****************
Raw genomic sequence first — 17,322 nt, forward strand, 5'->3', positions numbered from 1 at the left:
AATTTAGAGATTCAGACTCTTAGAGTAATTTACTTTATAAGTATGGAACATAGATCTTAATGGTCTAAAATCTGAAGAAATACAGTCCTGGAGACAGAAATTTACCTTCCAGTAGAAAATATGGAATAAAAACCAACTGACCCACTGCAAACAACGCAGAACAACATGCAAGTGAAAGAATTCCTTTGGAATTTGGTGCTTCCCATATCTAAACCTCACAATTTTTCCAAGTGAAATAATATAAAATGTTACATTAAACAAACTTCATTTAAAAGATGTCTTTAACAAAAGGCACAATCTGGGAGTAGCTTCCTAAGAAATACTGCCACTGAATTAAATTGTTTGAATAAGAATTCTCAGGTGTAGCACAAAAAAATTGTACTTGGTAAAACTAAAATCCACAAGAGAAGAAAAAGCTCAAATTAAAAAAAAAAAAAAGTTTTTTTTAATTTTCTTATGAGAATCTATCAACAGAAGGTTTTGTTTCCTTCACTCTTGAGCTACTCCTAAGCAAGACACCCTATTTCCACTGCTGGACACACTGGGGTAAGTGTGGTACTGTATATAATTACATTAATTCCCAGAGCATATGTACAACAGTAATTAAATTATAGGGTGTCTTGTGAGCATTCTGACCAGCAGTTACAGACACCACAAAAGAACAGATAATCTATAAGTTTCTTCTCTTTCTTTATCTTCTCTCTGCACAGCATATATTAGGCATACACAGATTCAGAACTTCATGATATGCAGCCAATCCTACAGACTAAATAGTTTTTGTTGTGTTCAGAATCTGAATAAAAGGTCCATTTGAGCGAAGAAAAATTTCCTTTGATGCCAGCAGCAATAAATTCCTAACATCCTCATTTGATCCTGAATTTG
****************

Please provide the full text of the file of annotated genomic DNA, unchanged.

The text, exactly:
Raw genomic sequence first — 17,322 nt, forward strand, 5'->3', positions numbered from 1 at the left:
AATTTAGAGATTCAGACTCTTAGAGTAATTTACTTTATAAGTATGGAACATAGATCTTAATGGTCTAAAATCTGAAGAAATACAGTCCTGGAGACAGAAATTTACCTTCCAGTAGAAAATATGGAATAAAAACCAACTGACCCACTGCAAACAACGCAGAACAACATGCAAGTGAAAGAATTCCTTTGGAATTTGGTGCTTCCCATATCTAAACCTCACAATTTTTCCAAGTGAAATAATATAAAATGTTACATTAAACAAACTTCATTTAAAAGATGTCTTTAACAAAAGGCACAATCTGGGAGTAGCTTCCTAAGAAATACTGCCACTGAATTAAATTGTTTGAATAAGAATTCTCAGGTGTAGCACAAAAAAATTGTACTTGGTAAAACTAAAATCCACAAGAGAAGAAAAAGCTCAAATTAAAAAAAAAAAAAAGTTTTTTTTAATTTTCTTATGAGAATCTATCAACAGAAGGTTTTGTTTCCTTCACTCTTGAGCTACTCCTAAGCAAGACACCCTATTTCCACTGCTGGACACACTGGGGTAAGTGTGGTACTGTATATAATTACATTAATTCCCAGAGCATATGTACAACAGTAATTAAATTATAGGGTGTCTTGTGAGCATTCTGACCAGCAGTTACAGACACCACAAAAGAACAGATAATCTATAAGTTTCTTCTCTTTCTTTATCTTCTCTCTGCACAGCATATATTAGGCATACACAGATTCAGAACTTCATGATATGCAGCCAATCCTACAGACTAAATAGTTTTTGTTGTGTTCAGAATCTGAATAAAAGGTCCATTTGAGCGAAGAAAAATTTCCTTTGATGCCAGCAGCAATAAATTCCTAACATCCTCATTTGATCCTGAATTTG